Is a retro 750 following the Honda CB750 Hornet and Transalp?

The Japanese motorcycle press think it is, in the form of the retro-styled Honda GB750

Honda H'ness, Honda CB350, Honda GB350

FOR all the bikes in the expansive Honda range, about the only style of motorcycle notable by its absence is a nicely styled middleweight naked retro.

Sure, it has the CB650R, but that's more Neo than retro, and with the new parallel twin-cylinder waiting in the wings, we don't know how much longer it will be around. And the omission of a mid-weight retro is, we think, a bit of an own goal for one of the world’s biggest motorcycle manufacturers. Bikes like the Royal Enfield Interceptor 650 and Continental GT 650 are some of the best-selling bikes in the UK, Europe and beyond. And it’s not just Royal Enfield that relies on some retro machines to shift units, Kawasaki, Yamaha and, of course, Triumph all have some middleweight offerings in the class.

Well, that own goal could be turned into a last-minute winner, as the Japanese website Autoby is reporting that a classically styled 750 is on its way, using the engine from both the CB750 Hornet and XL750 Transalp as its powerplant. The new Unicam 750 twin-cylinder is a very punchy unit, with a shade over 90bhp, and 54lb-ft of torque. Its delivery is rev-happy at the top with a significant mid-range shove that would kick every other middleweight retro motorcycle into the weeds. With that in mind, if this new bike did arrive, we’d expect Honda to tone down the delivery slightly, focusing more on delivery, engine character and exhaust note.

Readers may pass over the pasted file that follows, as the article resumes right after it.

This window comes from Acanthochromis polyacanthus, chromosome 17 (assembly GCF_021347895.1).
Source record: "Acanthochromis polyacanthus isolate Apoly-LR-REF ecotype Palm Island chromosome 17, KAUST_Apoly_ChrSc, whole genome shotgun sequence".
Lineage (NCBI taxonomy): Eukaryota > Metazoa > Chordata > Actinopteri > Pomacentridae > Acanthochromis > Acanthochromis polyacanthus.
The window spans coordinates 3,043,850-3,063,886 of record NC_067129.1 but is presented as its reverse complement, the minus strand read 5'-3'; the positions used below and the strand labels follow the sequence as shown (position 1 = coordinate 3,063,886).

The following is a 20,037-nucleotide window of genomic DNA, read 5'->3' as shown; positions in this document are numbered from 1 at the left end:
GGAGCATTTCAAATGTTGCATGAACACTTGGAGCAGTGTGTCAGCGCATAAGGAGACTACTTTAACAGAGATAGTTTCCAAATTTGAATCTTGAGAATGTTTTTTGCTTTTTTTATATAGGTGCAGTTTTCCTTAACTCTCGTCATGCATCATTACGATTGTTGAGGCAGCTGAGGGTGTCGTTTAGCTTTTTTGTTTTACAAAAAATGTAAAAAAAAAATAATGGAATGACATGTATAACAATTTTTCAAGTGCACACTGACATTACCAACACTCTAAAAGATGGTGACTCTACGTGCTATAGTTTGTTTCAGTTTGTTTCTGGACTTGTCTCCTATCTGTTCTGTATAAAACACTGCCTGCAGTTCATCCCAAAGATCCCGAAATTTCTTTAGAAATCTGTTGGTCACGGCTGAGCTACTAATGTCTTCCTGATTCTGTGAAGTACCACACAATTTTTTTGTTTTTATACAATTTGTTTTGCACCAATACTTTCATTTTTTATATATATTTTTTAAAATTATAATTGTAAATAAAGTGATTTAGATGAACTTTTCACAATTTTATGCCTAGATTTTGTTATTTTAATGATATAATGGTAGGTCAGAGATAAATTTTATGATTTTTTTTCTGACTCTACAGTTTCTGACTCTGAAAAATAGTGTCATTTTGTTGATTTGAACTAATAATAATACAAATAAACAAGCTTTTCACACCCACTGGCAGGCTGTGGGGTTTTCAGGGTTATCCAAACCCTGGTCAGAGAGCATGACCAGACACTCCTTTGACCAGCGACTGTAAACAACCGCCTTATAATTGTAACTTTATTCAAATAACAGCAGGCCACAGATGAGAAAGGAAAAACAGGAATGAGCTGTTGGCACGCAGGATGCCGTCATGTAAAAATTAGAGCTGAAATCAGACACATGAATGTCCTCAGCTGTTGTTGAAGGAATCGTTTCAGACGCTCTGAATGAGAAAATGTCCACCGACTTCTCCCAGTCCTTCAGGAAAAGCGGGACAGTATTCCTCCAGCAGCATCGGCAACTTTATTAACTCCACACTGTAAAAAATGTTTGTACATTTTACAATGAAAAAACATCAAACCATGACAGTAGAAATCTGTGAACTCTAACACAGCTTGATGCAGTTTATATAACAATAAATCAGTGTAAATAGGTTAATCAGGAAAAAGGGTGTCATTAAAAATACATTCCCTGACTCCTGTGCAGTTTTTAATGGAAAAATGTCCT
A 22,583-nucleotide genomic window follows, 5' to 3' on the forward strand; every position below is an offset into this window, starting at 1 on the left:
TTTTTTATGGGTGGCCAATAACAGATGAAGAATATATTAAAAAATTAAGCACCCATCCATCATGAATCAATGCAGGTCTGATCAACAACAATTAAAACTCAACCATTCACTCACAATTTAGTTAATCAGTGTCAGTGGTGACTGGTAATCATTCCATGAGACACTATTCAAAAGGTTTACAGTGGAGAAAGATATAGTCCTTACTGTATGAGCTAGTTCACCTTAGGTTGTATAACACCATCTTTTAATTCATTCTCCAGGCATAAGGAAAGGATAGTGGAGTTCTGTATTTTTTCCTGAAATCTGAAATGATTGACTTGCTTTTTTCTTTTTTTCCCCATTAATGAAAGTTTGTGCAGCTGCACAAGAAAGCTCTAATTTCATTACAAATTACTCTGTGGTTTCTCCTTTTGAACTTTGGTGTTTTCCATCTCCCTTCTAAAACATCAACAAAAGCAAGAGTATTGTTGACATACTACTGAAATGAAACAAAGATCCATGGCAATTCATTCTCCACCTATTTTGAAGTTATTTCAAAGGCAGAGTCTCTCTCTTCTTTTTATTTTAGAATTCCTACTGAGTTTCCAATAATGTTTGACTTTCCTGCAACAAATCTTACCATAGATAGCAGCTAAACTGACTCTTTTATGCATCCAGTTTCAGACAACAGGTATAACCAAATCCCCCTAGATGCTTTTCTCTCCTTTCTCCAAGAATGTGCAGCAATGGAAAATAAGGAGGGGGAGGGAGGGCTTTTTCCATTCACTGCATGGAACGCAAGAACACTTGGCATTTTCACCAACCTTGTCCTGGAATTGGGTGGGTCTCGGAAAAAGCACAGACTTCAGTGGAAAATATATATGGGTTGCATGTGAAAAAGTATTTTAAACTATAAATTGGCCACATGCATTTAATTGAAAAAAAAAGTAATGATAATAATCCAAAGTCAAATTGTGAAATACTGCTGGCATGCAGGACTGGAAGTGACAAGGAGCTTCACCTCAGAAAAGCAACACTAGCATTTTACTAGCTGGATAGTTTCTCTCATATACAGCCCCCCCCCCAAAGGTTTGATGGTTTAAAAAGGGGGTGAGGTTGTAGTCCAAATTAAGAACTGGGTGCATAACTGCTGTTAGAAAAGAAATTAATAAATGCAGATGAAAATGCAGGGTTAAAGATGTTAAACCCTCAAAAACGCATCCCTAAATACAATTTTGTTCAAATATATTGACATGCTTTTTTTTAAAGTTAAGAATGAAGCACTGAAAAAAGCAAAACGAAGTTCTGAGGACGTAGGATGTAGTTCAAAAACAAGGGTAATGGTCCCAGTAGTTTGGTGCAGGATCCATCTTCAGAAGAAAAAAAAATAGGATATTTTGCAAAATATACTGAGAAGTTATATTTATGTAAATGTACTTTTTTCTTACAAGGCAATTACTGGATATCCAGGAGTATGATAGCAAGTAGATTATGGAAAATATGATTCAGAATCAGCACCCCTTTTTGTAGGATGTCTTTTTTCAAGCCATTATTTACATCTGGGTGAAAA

For an idea of what the bike could actually look like, we don’t have to do much think very hard. Honda already has a couple of neat-looking, authentically retro machines in the range – they just aren’t models sold in the UK or Europe. The CB350 is a classy-looking, single-cylinder sold in India, while the similar GB350 is a Japan-only model. if Honda wanted to make a good-looking machine based on the new 750cc platform, the little CB would be a good place to start!

2023 Honda CB750 Hornet review

2023 Honda CB750 Hornet review | The icon returns with twin-cylinder power